* The gene pool of the Usambara is the richest and most diverse in Africa for such a small area. Many plants are of economic interest not only for timber but for fruit, medicines and other products. Many are absent or rare anywhere else .

The notion of ‘hands-off’ conservation is unrealistic in the Africa of today; all the above forest roles can be achieved by selective and careful exploitation, and the use of the forest not only as a stock of resources but also as an environmental protector. In short, conservation and development.

Threats to the forest come from three sources: the loggers are the most obvious but are relatively easily controlled if existing regulations were enforced; the spice cultivators are a medium-term but not intractable problem. It is the pressure for cultivable land, coffee and tea plantations (which already exist but in a degraded state) and annual cropping that is the major uncertainty for the future. What can be done to head off the threat?

Arguably the Usambaras present an opportunity to combine forest preservation with catchment protection and resource utilization. It is clear that no single strategy can provide the whole answer; it will have to be a mixture of several activities, among which the most obvious are :

total protection and enforcement of forest reserve status on the more rugged parts to prevent gross erosion, and certain core areas to act as gene pools;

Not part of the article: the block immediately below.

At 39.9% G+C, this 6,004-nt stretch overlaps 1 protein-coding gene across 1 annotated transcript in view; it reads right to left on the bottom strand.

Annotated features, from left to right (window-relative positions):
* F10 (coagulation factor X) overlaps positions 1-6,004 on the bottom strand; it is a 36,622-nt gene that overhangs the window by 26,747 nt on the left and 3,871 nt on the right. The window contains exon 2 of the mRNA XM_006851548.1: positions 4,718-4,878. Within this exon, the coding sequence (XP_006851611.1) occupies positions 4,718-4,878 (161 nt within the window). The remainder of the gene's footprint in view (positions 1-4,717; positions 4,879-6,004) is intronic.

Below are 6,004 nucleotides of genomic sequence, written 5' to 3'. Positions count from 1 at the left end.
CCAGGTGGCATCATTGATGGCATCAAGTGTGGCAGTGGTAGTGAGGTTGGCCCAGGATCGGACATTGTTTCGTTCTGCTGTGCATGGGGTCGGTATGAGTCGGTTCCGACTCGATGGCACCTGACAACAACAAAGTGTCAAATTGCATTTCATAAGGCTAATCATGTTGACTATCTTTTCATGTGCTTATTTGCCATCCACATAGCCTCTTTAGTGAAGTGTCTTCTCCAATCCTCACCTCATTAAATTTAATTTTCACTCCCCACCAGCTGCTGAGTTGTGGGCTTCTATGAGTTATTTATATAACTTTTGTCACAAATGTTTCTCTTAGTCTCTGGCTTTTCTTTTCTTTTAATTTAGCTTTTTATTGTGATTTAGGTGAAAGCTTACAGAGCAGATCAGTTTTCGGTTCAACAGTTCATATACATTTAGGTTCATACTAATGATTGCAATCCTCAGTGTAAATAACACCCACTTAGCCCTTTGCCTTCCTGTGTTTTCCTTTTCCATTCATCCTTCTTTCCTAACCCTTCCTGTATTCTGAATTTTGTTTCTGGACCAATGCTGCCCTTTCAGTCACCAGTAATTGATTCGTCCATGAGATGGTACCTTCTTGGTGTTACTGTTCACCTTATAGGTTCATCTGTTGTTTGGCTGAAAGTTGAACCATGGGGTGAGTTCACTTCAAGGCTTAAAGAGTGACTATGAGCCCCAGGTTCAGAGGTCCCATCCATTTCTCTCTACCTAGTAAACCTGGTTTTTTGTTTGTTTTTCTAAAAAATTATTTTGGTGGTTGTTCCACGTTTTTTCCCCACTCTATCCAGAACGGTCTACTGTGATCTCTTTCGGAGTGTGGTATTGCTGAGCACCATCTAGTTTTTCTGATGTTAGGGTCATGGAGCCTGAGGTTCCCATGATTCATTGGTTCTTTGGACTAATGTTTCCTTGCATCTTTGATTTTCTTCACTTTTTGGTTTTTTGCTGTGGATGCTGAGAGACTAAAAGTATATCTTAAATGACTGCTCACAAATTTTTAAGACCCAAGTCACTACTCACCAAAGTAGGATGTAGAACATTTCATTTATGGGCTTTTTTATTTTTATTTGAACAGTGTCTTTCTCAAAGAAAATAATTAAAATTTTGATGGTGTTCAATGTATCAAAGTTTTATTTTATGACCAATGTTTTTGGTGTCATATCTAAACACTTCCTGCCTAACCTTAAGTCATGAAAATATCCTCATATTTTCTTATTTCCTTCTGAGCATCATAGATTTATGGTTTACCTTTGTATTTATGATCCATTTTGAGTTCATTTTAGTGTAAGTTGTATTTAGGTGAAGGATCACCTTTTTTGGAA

village-centred and village-planned development activities; to promote rational utilisation of the forest and/or to provide alternative income sources from occupations such as dairying, fruit, village industry etc; rehabilitation of existing tea estates and their improved management; to provide remunerative job opportunities on land that is already alienated from the forest, and to encourage some of the spice cultivators back into forest clearings;

communication, training and education, especially in the vital role of forests; the interactions between vegetation, drought and floods; and the idea that conservation need not mean throwing a fence around the forest and shooting trespassers.

These are heady challenges. Nevertheless, in response to the catalogue of repeated failures in agricultural development, the EEC has agreed to fund a first phase of conservation and development activities in the East Usambaras. It remains to be seen whether they will succeed because the inter linkages in the natural environment are complicated enough, but when combined with land utilisation they become like the proverbial plate of spaghetti – tangled and apparently endless. However, a start will be made on a pilot project basis to test the various options, to learn-by doing on a small scale and to lay the basis for deciding how to exploit and preserve the forest while protecting the catchment and the surrounding plains from the vagaries of an unkind climate, droughts and floods.
Michael Stocking

Dr. MICHAEL STOCKLING is a soil scientist in the Overseas Development Group, University of East Anglia, working mainly on soil conservation, agricultural development for small farmers, and soil fertility and productivity